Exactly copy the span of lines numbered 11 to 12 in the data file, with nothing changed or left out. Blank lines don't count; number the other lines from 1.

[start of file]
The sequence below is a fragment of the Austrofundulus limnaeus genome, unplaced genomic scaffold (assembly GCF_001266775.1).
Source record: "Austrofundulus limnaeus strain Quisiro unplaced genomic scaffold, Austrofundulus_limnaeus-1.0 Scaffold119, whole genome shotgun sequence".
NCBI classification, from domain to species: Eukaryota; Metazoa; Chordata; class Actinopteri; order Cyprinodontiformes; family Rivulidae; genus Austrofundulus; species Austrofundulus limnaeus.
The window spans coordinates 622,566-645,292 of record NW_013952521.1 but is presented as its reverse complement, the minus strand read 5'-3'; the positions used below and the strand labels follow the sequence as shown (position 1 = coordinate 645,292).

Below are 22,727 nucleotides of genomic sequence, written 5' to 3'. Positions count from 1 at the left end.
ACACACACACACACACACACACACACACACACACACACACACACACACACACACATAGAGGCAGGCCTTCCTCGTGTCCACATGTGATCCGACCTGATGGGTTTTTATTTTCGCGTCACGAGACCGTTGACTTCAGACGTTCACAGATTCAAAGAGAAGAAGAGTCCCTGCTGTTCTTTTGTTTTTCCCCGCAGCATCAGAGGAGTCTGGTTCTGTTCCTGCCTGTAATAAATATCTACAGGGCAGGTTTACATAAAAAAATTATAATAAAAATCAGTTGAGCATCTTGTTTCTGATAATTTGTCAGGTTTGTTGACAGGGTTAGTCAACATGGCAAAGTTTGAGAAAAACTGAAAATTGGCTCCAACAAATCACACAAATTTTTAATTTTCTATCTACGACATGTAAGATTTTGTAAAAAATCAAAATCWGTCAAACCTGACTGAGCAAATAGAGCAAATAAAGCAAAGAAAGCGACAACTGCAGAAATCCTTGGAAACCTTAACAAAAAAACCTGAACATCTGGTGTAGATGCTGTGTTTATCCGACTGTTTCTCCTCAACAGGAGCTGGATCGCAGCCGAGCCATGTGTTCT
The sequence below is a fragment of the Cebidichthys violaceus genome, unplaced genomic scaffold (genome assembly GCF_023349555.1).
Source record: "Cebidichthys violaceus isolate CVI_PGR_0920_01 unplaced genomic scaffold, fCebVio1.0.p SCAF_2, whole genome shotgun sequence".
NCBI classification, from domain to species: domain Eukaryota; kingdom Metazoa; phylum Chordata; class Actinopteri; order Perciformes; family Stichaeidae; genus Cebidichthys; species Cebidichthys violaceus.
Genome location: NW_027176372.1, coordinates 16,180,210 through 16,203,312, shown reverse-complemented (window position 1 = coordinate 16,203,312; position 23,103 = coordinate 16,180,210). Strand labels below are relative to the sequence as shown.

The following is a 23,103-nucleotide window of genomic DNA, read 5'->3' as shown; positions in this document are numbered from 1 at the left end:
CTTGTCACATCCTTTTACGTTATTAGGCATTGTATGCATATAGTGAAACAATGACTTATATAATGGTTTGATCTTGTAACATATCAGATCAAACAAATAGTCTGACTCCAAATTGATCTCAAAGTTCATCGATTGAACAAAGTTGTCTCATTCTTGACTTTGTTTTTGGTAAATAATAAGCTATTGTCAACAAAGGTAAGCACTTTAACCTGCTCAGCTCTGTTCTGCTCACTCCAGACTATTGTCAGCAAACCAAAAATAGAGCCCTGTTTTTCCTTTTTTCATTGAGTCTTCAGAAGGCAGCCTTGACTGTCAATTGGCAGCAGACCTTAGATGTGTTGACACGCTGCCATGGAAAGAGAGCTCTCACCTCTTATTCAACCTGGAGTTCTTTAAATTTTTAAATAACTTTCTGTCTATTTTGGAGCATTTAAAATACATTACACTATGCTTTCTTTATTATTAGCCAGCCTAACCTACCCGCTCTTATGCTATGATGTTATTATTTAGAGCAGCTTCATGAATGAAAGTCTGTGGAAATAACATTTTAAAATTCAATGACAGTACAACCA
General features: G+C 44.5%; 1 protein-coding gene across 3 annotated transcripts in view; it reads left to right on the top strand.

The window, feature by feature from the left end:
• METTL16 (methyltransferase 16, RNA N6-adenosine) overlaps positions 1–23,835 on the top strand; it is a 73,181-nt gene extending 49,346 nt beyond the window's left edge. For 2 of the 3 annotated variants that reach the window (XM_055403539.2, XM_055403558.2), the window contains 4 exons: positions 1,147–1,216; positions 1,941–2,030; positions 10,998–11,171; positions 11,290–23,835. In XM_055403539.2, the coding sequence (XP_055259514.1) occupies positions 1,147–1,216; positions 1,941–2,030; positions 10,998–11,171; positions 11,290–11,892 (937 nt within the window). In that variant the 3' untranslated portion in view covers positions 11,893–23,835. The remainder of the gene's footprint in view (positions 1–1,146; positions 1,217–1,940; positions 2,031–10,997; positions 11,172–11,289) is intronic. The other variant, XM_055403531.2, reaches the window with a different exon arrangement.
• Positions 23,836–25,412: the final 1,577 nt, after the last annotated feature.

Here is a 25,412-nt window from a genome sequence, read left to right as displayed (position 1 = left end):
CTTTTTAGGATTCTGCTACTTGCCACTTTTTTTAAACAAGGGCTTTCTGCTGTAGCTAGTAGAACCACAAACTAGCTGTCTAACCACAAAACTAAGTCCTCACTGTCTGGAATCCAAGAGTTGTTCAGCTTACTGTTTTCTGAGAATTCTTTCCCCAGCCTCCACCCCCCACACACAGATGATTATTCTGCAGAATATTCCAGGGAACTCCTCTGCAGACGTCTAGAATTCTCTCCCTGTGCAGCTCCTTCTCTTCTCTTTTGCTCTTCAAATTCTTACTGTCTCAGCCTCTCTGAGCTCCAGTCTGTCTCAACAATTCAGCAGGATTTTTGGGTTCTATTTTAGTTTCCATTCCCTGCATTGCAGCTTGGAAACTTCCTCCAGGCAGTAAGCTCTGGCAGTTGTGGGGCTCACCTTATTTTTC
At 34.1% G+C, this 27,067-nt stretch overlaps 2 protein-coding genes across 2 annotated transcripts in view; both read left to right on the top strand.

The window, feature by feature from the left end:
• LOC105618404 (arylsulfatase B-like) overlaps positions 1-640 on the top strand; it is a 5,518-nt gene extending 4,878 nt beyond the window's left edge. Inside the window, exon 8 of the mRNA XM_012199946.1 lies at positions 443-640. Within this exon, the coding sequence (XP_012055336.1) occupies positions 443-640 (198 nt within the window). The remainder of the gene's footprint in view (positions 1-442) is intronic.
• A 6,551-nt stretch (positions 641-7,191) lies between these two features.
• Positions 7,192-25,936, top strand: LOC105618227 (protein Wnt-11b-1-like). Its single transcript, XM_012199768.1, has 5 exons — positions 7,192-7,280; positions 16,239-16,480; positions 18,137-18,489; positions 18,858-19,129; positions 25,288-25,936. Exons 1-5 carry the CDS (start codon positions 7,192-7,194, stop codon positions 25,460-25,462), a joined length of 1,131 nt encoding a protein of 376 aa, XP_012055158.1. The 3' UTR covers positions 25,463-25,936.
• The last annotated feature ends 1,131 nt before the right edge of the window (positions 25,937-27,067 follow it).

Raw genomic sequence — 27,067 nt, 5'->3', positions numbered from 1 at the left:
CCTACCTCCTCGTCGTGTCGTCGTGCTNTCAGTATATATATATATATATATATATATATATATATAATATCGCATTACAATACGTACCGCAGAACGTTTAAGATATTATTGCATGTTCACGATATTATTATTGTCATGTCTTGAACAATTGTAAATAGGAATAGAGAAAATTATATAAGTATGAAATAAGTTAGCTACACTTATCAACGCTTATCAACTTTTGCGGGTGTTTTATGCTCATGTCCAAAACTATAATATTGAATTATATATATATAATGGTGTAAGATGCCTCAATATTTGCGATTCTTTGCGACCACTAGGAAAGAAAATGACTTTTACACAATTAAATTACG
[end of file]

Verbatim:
The following is a 23,103-nucleotide window of genomic DNA, read 5'->3' as shown; positions in this document are numbered from 1 at the left end:
CTTGTCACATCCTTTTACGTTATTAGGCATTGTATGCATATAGTGAAACAATGACTTATATAATGGTTTGATCTTGTAACATATCAGATCAAACAAATAGTCTGACTCCAAATTGATCTCAAAGTTCATCGATTGAACAAAGTTGTCTCATTCTTGACTTTGTTTTTGGTAAATAATAAGCTATTGTCAACAAAGGTAAGCACTTTAACCTGCTCAGCTCTGTTCTGCTCACTCCAGACTATTGTCAGCAAACCAAAAATAGAGCCCTGTTTTTCCTTTTTTCATTGAGTCTTCAGAAGGCAGCCTTGACTGTCAATTGGCAGCAGACCTTAGATGTGTTGACACGCTGCCATGGAAAGAGAGCTCTCACCTCTTATTCAACCTGGAGTTCTTTAAATTTTTAAATAACTTTCTGTCTATTTTGGAGCATTTAAAATACATTACACTATGCTTTCTTTATTATTAGCCAGCCTAACCTACCCGCTCTTATGCTATGATGTTATTATTTAGAGCAGCTTCATGAATGAAAGTCTGTGGAAATAACATTTTAAAATTCAATGACAGTACAACCA